Keystone and the Troubling Growth of NIMBYism

A constant theme of the 2012 election season has been the national bewilderment over President Obama’s initial decision to veto the Keystone XL oil pipeline, and his later decision to praise the construction of the southern portion of the pipeline — over which the president had no veto power. Though this is hardly the first time a major industrial project has been stymied for political reasons, the pipeline project has caught the nation’s eye in part due to rising gasoline prices.

Many Americans are anxious over the extent to which the United States relies on oil imports, some from countries hostile to our interests. While the pipeline has a small relationship to the price of gasoline, voters want politicians to do something to reduce gas prices. In addition, many voters are concerned primarily with job creation, and they understand that building and operating the pipeline would create many jobs, funded by industry rather than the government. The pipeline has stayed in the news because it has come to symbolize a bigger issue: the divide between those on the left who oppose new fossil fuel development, and those on the right who prefer “drill, baby, drill.”

Keystone is also symbolic of the troubling growth of “not in my backyard” (NIMBY) activism in America. Projects such as the Keystone pipeline, mining activities, hydraulic fracturing and other natural resource production often run into opposition from local communities that seem to support these projects in theory but always have an excuse when a project shows up near where they live, work or play. While each individual project has a relatively minor effect on the national economy, the cumulative effect of a series of cancelled projects is significant: reduced economic activity and wealth creation, higher raw material costs and increased resource development in developing countries where environmental safeguards are less common.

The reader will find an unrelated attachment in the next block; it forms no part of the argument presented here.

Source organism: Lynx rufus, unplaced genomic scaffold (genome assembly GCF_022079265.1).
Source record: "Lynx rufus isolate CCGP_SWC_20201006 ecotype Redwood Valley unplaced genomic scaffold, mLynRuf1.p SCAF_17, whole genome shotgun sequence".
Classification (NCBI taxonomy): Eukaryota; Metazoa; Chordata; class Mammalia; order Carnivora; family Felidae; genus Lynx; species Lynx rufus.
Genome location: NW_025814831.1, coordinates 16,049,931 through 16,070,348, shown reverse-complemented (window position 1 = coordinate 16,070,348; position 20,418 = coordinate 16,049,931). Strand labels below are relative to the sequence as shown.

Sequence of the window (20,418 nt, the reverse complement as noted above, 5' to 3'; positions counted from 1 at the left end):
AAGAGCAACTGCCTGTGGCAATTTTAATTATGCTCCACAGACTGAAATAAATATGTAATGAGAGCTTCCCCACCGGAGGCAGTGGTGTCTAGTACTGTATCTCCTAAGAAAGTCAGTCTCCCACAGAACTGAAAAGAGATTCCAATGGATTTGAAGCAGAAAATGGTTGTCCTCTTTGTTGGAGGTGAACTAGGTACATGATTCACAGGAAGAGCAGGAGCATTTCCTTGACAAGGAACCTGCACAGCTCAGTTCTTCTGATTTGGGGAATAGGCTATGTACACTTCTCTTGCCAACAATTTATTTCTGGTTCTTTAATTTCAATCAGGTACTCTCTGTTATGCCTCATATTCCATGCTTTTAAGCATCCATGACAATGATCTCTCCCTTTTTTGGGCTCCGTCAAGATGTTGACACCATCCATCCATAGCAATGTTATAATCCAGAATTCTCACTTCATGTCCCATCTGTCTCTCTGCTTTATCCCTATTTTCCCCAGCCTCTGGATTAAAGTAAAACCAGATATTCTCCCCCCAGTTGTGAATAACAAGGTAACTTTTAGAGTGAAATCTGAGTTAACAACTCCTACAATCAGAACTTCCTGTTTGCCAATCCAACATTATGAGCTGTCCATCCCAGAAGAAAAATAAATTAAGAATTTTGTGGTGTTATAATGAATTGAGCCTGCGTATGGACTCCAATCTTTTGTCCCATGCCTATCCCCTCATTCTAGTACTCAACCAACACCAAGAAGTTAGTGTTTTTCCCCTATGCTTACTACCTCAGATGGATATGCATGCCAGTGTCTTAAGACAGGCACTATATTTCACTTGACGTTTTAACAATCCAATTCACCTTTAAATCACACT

The U.S. Chamber of Commerce has a website dedicated to energy projects that have run into local opposition titled “Project No Project.” While many of the featured projects have been stymied by NIMBY activists, many others have been stopped through the work of professional environmental organizations, whose primary mission these days seems to be shutting down natural resource and fossil fuel energy projects.

These organizations are well funded and have been very successful through a combination of lawsuits and advocacy campaigns. To give two examples, they’ve gone after coal mining in West Virginia under the guise of saving a short-lived insect, and they’ve petitioned the EPA to preemptively deny permitting to the proposed Pebble Mine in Alaska. The Pebble Mine contains enormous deposits of gold and copper, and would create at least 1,000 jobs lasting decades into the future. Yet environmentalists are demanding that the EPA deny the mine permits without even investigating its potential environmental risks.

This activism is not limited to fossil fuels or mining. Environmentalists are even unwilling to accept the construction of energy projects they proclaim to favor. The Los Angeles Times recently documented the stiff opposition by local environmental groups to the construction of solar panels in California’s Mojave Desert. Green groups have also organized opposition to a proposed offshore wind energy project on the East Coast — Cape Wind — which has been tied up in lawsuits. The list goes on and on.

The NIMBY problem won’t easily be solved, as individuals tend to oppose projects that they consider risky when those projects are sited near their communities. It is difficult to communicate the benefits of a specific project, as they are often spread wide throughout the U.S. economy, but each project matters.

The result of widespread NIMBY activism is BANANA — build absolutely nothing anywhere near anybody. In the end, this amounts to a death by a thousand cuts to the U.S. economy.

Though it would be helpful if the federal government were to take an approach that favored resource development, states can also compete against one another to encourage resource development in their states by passing laws that restrict the extent to which projects can be delayed for years while bogus lawsuits are settled in court.